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Data: St. Louis Fed; Chart: Axios Visuals

Members of the Fed, including chair Jerome Powell, have spent nearly a month talking about the central bank's shift to average inflation targeting in an effort to boost U.S. inflation and it has fallen on deaf ears.

Driving the news: A survey from the Cleveland Fed found that "despite extensive coverage in the news media, Powell’s speech apparently did not reach or register with the vast majority of the population."

  • Even for those who were aware, "the news had little impact."

Why it matters: Inflation expectations are a core tenet of inflation and the Fed has failed to move the needle on the public's outlook.

  • "[B]oth before and after the announcement, respondents’ two most commonly perceived objectives of the Federal Reserve were maintaining a strong dollar and keeping interest rates low to reduce the government’s cost of borrowing," the Cleveland Fed notes.
  • Perhaps more importantly, "investors are not convinced the Fed will succeed," Steven Ricchiuto, U.S. chief economist at Mizuho Securities USA, says in a note to clients.

Be smart: "Investors are assuming that the risk of deflation is rising as the Fed’s ability to ensure a sustained recovery on its own is limited," Ricchiuto says.

  • "They highlight the fact that the Fed’s ability to further influence forward rates is exceptionally limited."

Go deeper

Dion Rabouin, author of Markets
Oct 19, 2020 - Economy & Business

The Fed is starting to question its own policies

Illustration: Aïda Amer/Axios

Several officials at the Fed are beginning to worry about asset bubbles and excessive risk-taking as a result of their extraordinary policy interventions, James Politi writes for the Financial Times, citing interviews with multiple Fed presidents and members of the Board of Governors.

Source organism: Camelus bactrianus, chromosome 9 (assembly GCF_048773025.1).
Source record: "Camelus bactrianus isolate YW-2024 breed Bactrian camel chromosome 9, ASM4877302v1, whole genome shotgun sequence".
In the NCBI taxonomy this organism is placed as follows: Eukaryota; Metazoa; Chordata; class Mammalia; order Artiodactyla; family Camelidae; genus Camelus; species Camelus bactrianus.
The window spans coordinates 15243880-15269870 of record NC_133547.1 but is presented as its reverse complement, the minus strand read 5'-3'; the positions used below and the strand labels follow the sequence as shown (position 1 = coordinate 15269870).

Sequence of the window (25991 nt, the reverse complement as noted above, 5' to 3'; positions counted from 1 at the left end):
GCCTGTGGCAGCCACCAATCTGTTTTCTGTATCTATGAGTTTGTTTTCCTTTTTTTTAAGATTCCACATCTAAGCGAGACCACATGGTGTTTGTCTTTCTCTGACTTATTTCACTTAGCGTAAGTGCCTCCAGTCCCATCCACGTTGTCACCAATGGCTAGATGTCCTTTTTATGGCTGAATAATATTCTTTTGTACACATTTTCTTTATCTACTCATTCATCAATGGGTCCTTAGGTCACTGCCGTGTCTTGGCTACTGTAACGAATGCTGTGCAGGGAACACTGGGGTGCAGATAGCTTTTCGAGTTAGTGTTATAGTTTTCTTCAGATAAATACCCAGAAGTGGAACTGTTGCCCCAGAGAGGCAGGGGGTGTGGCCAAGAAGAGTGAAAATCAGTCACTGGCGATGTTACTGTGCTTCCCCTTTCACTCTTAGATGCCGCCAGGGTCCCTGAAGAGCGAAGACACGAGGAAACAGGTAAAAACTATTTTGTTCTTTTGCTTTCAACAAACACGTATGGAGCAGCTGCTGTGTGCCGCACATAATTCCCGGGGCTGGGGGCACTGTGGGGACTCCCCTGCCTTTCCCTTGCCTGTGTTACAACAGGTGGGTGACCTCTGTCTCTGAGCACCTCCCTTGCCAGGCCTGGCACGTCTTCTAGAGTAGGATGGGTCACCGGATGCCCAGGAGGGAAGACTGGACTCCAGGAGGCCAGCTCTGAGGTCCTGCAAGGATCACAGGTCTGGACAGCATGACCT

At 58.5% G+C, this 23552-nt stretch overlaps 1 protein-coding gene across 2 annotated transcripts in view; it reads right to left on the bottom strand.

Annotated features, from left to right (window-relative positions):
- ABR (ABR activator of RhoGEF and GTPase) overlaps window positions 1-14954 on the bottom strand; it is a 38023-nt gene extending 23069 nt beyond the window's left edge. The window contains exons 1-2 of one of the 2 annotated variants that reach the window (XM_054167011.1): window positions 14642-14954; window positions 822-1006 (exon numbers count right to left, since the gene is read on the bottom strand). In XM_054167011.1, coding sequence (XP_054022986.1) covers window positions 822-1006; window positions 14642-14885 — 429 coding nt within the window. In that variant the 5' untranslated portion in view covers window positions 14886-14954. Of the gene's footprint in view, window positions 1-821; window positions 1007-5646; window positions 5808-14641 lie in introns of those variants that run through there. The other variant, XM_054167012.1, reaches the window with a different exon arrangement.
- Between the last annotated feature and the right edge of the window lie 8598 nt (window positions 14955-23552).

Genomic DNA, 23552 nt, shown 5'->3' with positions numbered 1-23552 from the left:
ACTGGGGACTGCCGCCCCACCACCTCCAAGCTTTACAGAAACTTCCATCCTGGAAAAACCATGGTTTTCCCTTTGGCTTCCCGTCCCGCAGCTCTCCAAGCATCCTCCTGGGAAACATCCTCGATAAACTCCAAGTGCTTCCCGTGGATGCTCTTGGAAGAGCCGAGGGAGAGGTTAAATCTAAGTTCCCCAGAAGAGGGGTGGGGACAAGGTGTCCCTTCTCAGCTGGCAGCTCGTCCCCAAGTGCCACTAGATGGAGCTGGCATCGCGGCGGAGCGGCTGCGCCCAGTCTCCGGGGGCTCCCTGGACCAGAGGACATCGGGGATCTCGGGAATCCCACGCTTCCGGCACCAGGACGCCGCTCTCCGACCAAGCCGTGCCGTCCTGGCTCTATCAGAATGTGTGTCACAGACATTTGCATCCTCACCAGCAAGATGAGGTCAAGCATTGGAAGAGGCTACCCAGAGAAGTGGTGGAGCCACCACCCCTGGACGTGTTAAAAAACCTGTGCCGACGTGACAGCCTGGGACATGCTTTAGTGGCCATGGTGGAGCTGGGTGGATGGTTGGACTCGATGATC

Details: Some are now pushing for "tougher financial regulation" as concerns grow that monetary policy is "encouraging behavior detrimental to economic recovery and creating pressure for additional bailouts."

Amy Harder, author of Generate
5 hours ago - Energy & Environment

Climate change goes mainstream in presidential debate

Photo illustration: Aïda Amer/Axios. Photo: Olivier Douliery-Pool/Getty

The most notable part of Thursday’s presidential debate on climate change was the fact it was included as a topic and assumed as a fact.

The big picture: This is the first time in U.S. presidential history that climate change was a featured issue at a debate. It signals how the problem has become part of the fabric of our society. More extreme weather, like the wildfires ravaging Colorado, is pushing the topic to the front-burner.

Finally, a real debate

Photo: Morry Gash/AP

A more disciplined President Trump held back from the rowdy interruptions at tonight's debate in Nashville, while making some assertions so outlandish that Joe Biden chuckled and even closed his eyes. A Trump campaign adviser told Axios: "He finally listened." 

The result: A real debate.